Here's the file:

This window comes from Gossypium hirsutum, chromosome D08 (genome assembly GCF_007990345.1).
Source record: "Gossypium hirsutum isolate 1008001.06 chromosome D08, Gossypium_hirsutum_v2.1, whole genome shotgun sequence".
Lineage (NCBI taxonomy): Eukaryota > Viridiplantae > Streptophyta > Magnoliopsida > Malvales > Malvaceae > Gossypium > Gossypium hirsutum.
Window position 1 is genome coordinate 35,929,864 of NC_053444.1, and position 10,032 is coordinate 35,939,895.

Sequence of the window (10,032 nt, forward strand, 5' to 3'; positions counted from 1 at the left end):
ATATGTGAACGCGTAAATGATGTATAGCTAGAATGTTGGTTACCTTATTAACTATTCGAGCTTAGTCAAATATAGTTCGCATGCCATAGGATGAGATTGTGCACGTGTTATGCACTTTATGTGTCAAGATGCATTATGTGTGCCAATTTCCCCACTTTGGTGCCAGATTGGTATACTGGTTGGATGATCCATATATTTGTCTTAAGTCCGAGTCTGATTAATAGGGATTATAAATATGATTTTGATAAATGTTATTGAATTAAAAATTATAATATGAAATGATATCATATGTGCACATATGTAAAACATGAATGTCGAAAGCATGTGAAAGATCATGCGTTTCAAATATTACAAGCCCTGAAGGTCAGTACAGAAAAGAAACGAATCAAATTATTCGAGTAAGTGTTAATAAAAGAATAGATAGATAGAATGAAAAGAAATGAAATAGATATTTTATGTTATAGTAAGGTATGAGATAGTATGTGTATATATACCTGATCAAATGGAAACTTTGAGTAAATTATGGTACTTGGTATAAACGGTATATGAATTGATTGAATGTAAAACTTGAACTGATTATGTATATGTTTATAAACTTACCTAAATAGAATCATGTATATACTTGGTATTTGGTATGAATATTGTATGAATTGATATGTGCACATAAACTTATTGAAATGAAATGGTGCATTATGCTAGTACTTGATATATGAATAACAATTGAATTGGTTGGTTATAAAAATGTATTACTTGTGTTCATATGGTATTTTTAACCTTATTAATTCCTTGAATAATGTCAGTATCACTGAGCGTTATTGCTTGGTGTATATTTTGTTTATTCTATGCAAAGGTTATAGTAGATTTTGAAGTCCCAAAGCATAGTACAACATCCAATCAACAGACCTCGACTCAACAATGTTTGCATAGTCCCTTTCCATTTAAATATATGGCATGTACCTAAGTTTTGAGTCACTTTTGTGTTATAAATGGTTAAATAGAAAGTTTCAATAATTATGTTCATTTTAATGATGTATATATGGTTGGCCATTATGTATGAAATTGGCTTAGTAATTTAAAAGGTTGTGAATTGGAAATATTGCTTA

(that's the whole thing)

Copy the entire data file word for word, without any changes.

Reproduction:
This window comes from Gossypium hirsutum, chromosome D08 (genome assembly GCF_007990345.1).
Source record: "Gossypium hirsutum isolate 1008001.06 chromosome D08, Gossypium_hirsutum_v2.1, whole genome shotgun sequence".
Lineage (NCBI taxonomy): Eukaryota > Viridiplantae > Streptophyta > Magnoliopsida > Malvales > Malvaceae > Gossypium > Gossypium hirsutum.
Window position 1 is genome coordinate 35,929,864 of NC_053444.1, and position 10,032 is coordinate 35,939,895.

Sequence of the window (10,032 nt, forward strand, 5' to 3'; positions counted from 1 at the left end):
ATATGTGAACGCGTAAATGATGTATAGCTAGAATGTTGGTTACCTTATTAACTATTCGAGCTTAGTCAAATATAGTTCGCATGCCATAGGATGAGATTGTGCACGTGTTATGCACTTTATGTGTCAAGATGCATTATGTGTGCCAATTTCCCCACTTTGGTGCCAGATTGGTATACTGGTTGGATGATCCATATATTTGTCTTAAGTCCGAGTCTGATTAATAGGGATTATAAATATGATTTTGATAAATGTTATTGAATTAAAAATTATAATATGAAATGATATCATATGTGCACATATGTAAAACATGAATGTCGAAAGCATGTGAAAGATCATGCGTTTCAAATATTACAAGCCCTGAAGGTCAGTACAGAAAAGAAACGAATCAAATTATTCGAGTAAGTGTTAATAAAAGAATAGATAGATAGAATGAAAAGAAATGAAATAGATATTTTATGTTATAGTAAGGTATGAGATAGTATGTGTATATATACCTGATCAAATGGAAACTTTGAGTAAATTATGGTACTTGGTATAAACGGTATATGAATTGATTGAATGTAAAACTTGAACTGATTATGTATATGTTTATAAACTTACCTAAATAGAATCATGTATATACTTGGTATTTGGTATGAATATTGTATGAATTGATATGTGCACATAAACTTATTGAAATGAAATGGTGCATTATGCTAGTACTTGATATATGAATAACAATTGAATTGGTTGGTTATAAAAATGTATTACTTGTGTTCATATGGTATTTTTAACCTTATTAATTCCTTGAATAATGTCAGTATCACTGAGCGTTATTGCTTGGTGTATATTTTGTTTATTCTATGCAAAGGTTATAGTAGATTTTGAAGTCCCAAAGCATAGTACAACATCCAATCAACAGACCTCGACTCAACAATGTTTGCATAGTCCCTTTCCATTTAAATATATGGCATGTACCTAAGTTTTGAGTCACTTTTGTGTTATAAATGGTTAAATAGAAAGTTTCAATAATTATGTTCATTTTAATGATGTATATATGGTTGGCCATTATGTATGAAATTGGCTTAGTAATTTAAAAGGTTGTGAATTGGAAATATTGCTTA